Silence and Honey Cakes
By Rowan Williams
Early on in the Christian religion, after the books of the New Testament had been written and the message spread abroad, some people wanted to explore their relationship with God in detail. These were the monks and nuns who set up communities in the Egyptian desert, from about 350 AD. We still base lots of our theology on what they decided (so, you might think that you learned about ‘original sin’ from someone in your church, based on the Bible, but that was one idea which was introduced by one such monk).
The monks/nuns lived in communities, and their ‘spiritual life’ was connected to their ‘physical life.’ Although they removed themselves physically from contemporary society, they lived amongst other monks and nuns, and were dependent on each other. They considered their spiritual welfare to be closely entwined with other people. For example, one monk stated that he tried to focus entirely on his own sin, because then he would never be tempted to judge anyone else—how could he complain that dinner was burnt if he always had in mind that he had broken a plate yesterday? (Seems like a good rule.) They also talked about ‘putting the neighbour in touch with God’ which to be honest I don’t really understand. How can they claim to focus on this when they seemed to live in such remote places? I assume their ‘neighbour’ was restricted to other monks, which is rather limited. Though some monks were visited by people seeking advice, so maybe those were the ‘neighbours.’
They do seem to have been a very tolerant bunch, very accepting of differences. They spoke about people following different vocations, and that a life spent praying was no better or worse than a life spent mending shoes, if that was what you had been called to do. The book is named after the practices of two monks, one who worshipped God with silence, and another who worshipped by eating honey cakes with his visitors. (I know which one I would like to be.)
They also had great names! The book describes ‘Moses the Black’ who was from Ethiopia and before he was a monk, he was a highwayman. Another was ‘John the Dwarf’.
I think I might suggest we devise similar names at college for our fellow-students. I shall be ‘Anne the Old,’ as most people (including the lecturers) are younger than me.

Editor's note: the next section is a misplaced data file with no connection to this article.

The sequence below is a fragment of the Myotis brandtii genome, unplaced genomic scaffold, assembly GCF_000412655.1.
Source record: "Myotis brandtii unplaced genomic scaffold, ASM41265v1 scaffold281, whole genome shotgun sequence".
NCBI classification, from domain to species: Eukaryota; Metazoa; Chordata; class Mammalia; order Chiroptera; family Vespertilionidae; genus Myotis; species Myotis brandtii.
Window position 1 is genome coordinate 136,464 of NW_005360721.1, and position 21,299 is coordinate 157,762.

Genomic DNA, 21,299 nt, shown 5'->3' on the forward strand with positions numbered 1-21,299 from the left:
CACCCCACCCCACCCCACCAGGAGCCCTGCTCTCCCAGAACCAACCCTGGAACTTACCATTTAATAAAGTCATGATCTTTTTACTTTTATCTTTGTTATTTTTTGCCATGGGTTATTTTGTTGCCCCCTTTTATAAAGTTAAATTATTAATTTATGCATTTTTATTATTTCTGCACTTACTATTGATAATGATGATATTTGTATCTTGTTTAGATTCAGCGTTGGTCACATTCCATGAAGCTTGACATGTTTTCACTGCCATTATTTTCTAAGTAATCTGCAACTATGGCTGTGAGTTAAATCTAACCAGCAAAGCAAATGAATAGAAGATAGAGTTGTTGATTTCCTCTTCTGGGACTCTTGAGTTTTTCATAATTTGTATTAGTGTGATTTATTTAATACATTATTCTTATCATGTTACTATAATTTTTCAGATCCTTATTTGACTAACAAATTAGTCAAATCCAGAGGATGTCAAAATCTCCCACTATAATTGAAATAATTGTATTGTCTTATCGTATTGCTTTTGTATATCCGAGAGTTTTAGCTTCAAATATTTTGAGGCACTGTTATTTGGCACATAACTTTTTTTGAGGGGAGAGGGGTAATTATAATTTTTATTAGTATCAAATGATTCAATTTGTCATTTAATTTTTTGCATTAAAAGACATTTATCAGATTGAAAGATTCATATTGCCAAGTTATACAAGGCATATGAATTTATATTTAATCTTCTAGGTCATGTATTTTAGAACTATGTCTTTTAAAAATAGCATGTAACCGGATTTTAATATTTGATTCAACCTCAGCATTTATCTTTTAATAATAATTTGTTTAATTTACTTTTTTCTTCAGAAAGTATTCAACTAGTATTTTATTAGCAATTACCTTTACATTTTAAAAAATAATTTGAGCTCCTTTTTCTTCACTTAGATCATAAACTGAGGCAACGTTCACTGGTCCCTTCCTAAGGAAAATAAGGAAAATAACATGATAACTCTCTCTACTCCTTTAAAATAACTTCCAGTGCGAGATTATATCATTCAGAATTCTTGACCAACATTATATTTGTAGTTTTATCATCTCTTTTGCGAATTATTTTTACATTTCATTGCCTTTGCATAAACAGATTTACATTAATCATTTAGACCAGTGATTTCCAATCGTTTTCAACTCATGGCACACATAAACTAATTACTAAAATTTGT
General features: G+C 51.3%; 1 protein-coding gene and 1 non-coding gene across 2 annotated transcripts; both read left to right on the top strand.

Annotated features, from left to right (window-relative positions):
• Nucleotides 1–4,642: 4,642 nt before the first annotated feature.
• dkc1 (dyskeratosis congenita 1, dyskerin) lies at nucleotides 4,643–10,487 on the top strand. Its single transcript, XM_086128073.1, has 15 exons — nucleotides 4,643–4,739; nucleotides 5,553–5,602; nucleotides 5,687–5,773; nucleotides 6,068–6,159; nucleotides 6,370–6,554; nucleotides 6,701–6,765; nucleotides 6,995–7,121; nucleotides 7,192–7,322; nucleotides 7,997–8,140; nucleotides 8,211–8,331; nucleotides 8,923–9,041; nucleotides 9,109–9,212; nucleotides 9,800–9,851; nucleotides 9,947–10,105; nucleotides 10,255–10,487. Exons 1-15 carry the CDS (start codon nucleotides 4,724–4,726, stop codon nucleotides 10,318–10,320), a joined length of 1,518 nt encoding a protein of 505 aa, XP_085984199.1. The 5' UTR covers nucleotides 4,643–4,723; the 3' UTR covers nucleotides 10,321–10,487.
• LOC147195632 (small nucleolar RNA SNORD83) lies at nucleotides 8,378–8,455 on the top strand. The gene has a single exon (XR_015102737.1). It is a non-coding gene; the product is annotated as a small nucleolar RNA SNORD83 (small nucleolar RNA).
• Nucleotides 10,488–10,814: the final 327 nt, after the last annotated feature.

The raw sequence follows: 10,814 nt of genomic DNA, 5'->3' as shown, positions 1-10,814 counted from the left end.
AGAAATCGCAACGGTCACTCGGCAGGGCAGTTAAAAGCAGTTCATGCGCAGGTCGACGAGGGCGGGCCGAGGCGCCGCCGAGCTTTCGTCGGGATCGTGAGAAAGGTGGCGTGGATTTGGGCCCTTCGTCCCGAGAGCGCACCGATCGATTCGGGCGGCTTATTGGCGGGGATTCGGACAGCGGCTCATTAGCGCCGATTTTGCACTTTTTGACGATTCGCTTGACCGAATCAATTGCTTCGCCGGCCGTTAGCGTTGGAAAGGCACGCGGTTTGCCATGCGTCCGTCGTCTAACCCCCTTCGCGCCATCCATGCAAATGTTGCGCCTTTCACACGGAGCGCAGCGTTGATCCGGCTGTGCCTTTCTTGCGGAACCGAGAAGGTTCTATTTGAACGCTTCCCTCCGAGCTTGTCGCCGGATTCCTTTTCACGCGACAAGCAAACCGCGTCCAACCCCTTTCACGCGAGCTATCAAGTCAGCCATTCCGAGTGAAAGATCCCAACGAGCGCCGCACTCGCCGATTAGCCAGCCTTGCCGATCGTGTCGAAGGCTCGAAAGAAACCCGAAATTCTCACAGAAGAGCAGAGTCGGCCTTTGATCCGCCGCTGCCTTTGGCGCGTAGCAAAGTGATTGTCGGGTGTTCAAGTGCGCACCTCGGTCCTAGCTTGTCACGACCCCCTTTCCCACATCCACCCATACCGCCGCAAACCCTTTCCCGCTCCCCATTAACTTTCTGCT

In addition to giving each other names, the monks were also answerable to a mentor. This seems like a slightly dodgy idea to me. I can understand why they believed having a human to confess to, someone to be completely open with and to take advice from, might make people more accountable (because let’s be honest, although we say that we confess directly to God, how many of us do, diligently, every single day?) However, I think the risk of abuse, of the mentor taking wrongful control, or representing their own view rather than God’s, is too great. I know some modern churches have a similar idea, but it’s not something I would want to be part of. I don’t think I trust another human with those things.
They spent time considering some of the knotty problems of Christian theology. For example, when Jesus was in Gethsemane (praying in the garden the night he was arrested) did he have the option to change his mind and escape crucifixion? If he did then he cannot have known the limitations of humanity, and being trapped in a situation of temptation. If he didn’t then how could he be fully God, who is unrestricted? It might sound a bit silly, a bit convoluted, to us today. But it was the tackling of such issues, and the finding of sensible answers, that provides the basis of much of our theology.
(In answer to the above question, they decided that the ‘will’ cannot be separated from the person as a whole. Therefore, Jesus would always ‘choose’ what was right. In the same way as a mother feels intensely protective towards her child, and if a gunman was to burst into the room, in theory she could choose to hide, but in reality, she would throw herself in front of her child to protect them, because that is her nature. Choosing to abandon her baby would be impossible.)
The book discusses what is ‘personal’ as opposed to what is ‘individual.’ It gives examples of people who lived lives in tune with their own personalities, without necessarily striving to be different. ‘Self’ was not something to be flaunted, ‘different’ was something natural, not something militant. I think they were not trying to ‘find themselves’ but rather trying to find who God had created them to be. Sometimes what I read sounded like navel-gazing, a bit too much looking inside and not enough looking to God, but it’s hard to understand a lifestyle from a book written centuries later. Certainly they were on a quest to find truth—the kind of truth I wrote about a few weeks ago. ( https://anneethompson.com/2023/02/06/should-politicians-tell-lies/ )
The book considers several more ideas that arose from the desert monks/nuns. It’s a little book, but it took a while to read because I needed to keep pausing, pondering the ideas presented, deciding whether I understood them and whether I agreed with them. It’s worth the time spent; if you see a copy, I suggest you read it.
Thanks for reading. I hope you have something as sweet as honey cakes in your day. Take care.
Love, Anne x